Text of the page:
Over 150 Housing Advocates Go To Trenton, Urge Legislators and Gubernatorial Hopefuls to “Build a Thriving NJ”


Advocates from across New Jersey met with legislators to urge them to support investments that create affordable home opportunities for NJ residents.

As Congress considers deep cuts to the federal budget, housing advocates are turning to lawmakers in the State of New Jersey to help reduce the impact. Over 150 advocates from all over the state, met at the State House today as part of the Housing and Community Development Network of New Jersey’s (the Network) annual Legislative Day, to encourage lawmakers and future leaders to Build a Thriving New Jersey.

“Other states have bounced back after the recession, but NJ’s economy and housing market continue to suffer,” said Staci Berger, president and chief executive officer of the Network. “We are number one in foreclosures and the sixth least affordable place to rent. Our residents need our current and future elected officials to make sure we can all afford to call NJ home. 115 state, local, and county officials, community organizations and religious leaders are calling for current legislators and gubernatorial candidates to commit to Build a Thriving NJ. We are at the State House to deliver that message in person.”

The Build a Thriving New Jersey initiative aims to boost the state’s economy through investments that create more affordable homes, address homelessness prevention and services, revitalize neighborhoods, tackle foreclosures, and eliminate childhood lead poisoning by promoting safe homes and schools. Citing a recent national study that found New Jersey residents making minimum wage need to work 129 hours per week to afford a two bedroom apartment, advocates met with legislators to urge action on proposals that make the investments outlined in Building a Thriving New Jersey. Advocates also called on New Jersey’s next governor commit to those investments.

“We need a plan to get our economy back on track – a plan that creates jobs, boosts economic activity, and lifts every NJ resident,” said Matt Reilly, treasurer of the Network Board of Directors and president and chief executive officer of Moorestown Ecumenical Neighborhood Development, Inc. (MEND). “We are the sixth most expensive place to live in the nation and costs are rising. If people can’t afford to live here, we’ll never have a booming economy.”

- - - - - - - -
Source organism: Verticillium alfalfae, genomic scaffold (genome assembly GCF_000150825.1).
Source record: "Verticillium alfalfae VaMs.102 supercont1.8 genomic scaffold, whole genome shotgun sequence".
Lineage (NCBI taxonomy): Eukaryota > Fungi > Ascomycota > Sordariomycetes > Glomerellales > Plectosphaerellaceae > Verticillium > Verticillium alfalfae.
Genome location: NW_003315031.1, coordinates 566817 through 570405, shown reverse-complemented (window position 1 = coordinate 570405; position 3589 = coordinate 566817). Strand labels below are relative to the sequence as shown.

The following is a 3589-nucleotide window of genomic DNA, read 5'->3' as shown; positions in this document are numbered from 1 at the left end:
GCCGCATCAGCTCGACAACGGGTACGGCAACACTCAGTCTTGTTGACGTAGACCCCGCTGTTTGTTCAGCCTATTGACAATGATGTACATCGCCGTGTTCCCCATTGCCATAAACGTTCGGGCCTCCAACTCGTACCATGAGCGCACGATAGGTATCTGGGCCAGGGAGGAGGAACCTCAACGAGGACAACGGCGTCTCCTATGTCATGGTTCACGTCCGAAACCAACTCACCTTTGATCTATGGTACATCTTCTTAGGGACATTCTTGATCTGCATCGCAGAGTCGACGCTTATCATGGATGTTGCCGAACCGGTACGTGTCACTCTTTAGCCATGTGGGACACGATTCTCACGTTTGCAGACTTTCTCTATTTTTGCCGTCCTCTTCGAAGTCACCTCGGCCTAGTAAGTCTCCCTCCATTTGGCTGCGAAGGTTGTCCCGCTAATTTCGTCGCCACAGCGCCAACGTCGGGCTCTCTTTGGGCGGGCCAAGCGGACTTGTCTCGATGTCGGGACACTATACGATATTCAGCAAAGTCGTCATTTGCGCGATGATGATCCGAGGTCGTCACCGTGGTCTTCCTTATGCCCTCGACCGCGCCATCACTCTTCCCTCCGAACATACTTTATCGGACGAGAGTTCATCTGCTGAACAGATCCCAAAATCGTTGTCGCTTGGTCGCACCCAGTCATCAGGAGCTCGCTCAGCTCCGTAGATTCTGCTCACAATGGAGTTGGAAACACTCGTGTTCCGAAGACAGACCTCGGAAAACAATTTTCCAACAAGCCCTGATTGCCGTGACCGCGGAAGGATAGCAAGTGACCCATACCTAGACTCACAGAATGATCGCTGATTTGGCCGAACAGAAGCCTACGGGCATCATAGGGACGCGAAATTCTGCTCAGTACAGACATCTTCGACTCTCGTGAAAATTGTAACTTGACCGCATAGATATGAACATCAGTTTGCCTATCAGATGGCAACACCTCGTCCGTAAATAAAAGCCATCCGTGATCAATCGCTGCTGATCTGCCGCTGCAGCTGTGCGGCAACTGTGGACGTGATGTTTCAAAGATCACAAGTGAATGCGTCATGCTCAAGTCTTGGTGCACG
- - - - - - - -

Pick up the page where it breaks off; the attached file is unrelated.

According to the newly released 2017 Out of Reach report from the National Low Income Housing Coalition, a family must earn an hourly wage of $27.31 in order to afford a modest two bedroom apartment in NJ. That is far more than the average hourly wage of $17.86 or the $8.44 minimum wage.

Advocates thanked legislators who supported measures that help Build a Thriving NJ which were ultimately signed by Governor Christie including funding for lead poisoning prevention, foreclosure protection for Superstorm Sandy homeowners, and several homeless assistance bills.

“Our state needs elected officials to continue investing in the creation of affordable homes and revitalization of our communities. This support results in thousands of new jobs, stronger businesses and boosted economic activity, all across the state. As discussed today, together, we must build on these successes until all communities in NJ are strong and thriving.”

About the Housing and Community Development Network of NJ
The Housing and Community Development Network of New Jersey is the statewide association of more than 250 community development corporations, individuals and other organizations that support the creation of affordable homes, economic opportunities, and strong communities. For more information on the Network, visit www.hcdnnj.org.

For more information: Nina Arce
(609) 393-3752 x1200
(609) 789-7900
Website: hcdnnj.org
Twitter site: twitter.com/hcdnnj
Facebook site: facebook.com/hcdnnj